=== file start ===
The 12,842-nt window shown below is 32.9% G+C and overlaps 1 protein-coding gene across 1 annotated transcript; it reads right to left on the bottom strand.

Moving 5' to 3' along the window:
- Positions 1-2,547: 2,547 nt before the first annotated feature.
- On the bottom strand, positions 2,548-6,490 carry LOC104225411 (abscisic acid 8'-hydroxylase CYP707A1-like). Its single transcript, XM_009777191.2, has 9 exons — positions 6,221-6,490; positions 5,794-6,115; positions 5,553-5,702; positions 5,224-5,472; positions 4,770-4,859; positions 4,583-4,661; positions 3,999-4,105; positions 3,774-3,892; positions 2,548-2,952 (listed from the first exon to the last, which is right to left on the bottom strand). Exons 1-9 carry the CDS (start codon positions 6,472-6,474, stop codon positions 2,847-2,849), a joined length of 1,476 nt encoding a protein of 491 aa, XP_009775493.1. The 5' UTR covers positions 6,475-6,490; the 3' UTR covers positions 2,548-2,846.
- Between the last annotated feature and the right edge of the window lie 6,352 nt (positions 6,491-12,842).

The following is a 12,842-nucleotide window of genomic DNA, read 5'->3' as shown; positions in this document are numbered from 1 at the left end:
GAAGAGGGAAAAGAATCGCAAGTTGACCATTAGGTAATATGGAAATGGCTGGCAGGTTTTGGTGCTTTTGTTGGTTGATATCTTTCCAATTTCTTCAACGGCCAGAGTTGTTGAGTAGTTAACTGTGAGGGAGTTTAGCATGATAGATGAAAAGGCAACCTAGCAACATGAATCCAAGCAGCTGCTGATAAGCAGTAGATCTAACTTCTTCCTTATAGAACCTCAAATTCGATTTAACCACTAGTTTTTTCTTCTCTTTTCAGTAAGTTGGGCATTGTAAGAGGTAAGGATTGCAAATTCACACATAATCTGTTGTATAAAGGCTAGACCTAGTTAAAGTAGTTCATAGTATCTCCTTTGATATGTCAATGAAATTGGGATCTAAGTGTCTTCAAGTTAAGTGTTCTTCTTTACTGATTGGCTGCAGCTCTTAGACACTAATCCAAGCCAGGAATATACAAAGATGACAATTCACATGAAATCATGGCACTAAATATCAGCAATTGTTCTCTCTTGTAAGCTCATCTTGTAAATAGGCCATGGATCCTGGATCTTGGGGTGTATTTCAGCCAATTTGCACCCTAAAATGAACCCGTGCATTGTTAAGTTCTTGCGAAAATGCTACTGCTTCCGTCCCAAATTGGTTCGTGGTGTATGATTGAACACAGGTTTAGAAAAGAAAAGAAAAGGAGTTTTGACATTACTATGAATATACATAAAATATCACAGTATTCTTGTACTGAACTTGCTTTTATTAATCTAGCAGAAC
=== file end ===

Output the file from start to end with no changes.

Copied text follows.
The 12,842-nt window shown below is 32.9% G+C and overlaps 1 protein-coding gene across 1 annotated transcript; it reads right to left on the bottom strand.

Moving 5' to 3' along the window:
- Positions 1-2,547: 2,547 nt before the first annotated feature.
- On the bottom strand, positions 2,548-6,490 carry LOC104225411 (abscisic acid 8'-hydroxylase CYP707A1-like). Its single transcript, XM_009777191.2, has 9 exons — positions 6,221-6,490; positions 5,794-6,115; positions 5,553-5,702; positions 5,224-5,472; positions 4,770-4,859; positions 4,583-4,661; positions 3,999-4,105; positions 3,774-3,892; positions 2,548-2,952 (listed from the first exon to the last, which is right to left on the bottom strand). Exons 1-9 carry the CDS (start codon positions 6,472-6,474, stop codon positions 2,847-2,849), a joined length of 1,476 nt encoding a protein of 491 aa, XP_009775493.1. The 5' UTR covers positions 6,475-6,490; the 3' UTR covers positions 2,548-2,846.
- Between the last annotated feature and the right edge of the window lie 6,352 nt (positions 6,491-12,842).

The following is a 12,842-nucleotide window of genomic DNA, read 5'->3' as shown; positions in this document are numbered from 1 at the left end:
GAAGAGGGAAAAGAATCGCAAGTTGACCATTAGGTAATATGGAAATGGCTGGCAGGTTTTGGTGCTTTTGTTGGTTGATATCTTTCCAATTTCTTCAACGGCCAGAGTTGTTGAGTAGTTAACTGTGAGGGAGTTTAGCATGATAGATGAAAAGGCAACCTAGCAACATGAATCCAAGCAGCTGCTGATAAGCAGTAGATCTAACTTCTTCCTTATAGAACCTCAAATTCGATTTAACCACTAGTTTTTTCTTCTCTTTTCAGTAAGTTGGGCATTGTAAGAGGTAAGGATTGCAAATTCACACATAATCTGTTGTATAAAGGCTAGACCTAGTTAAAGTAGTTCATAGTATCTCCTTTGATATGTCAATGAAATTGGGATCTAAGTGTCTTCAAGTTAAGTGTTCTTCTTTACTGATTGGCTGCAGCTCTTAGACACTAATCCAAGCCAGGAATATACAAAGATGACAATTCACATGAAATCATGGCACTAAATATCAGCAATTGTTCTCTCTTGTAAGCTCATCTTGTAAATAGGCCATGGATCCTGGATCTTGGGGTGTATTTCAGCCAATTTGCACCCTAAAATGAACCCGTGCATTGTTAAGTTCTTGCGAAAATGCTACTGCTTCCGTCCCAAATTGGTTCGTGGTGTATGATTGAACACAGGTTTAGAAAAGAAAAGAAAAGGAGTTTTGACATTACTATGAATATACATAAAATATCACAGTATTCTTGTACTGAACTTGCTTTTATTAATCTAGCAGAAC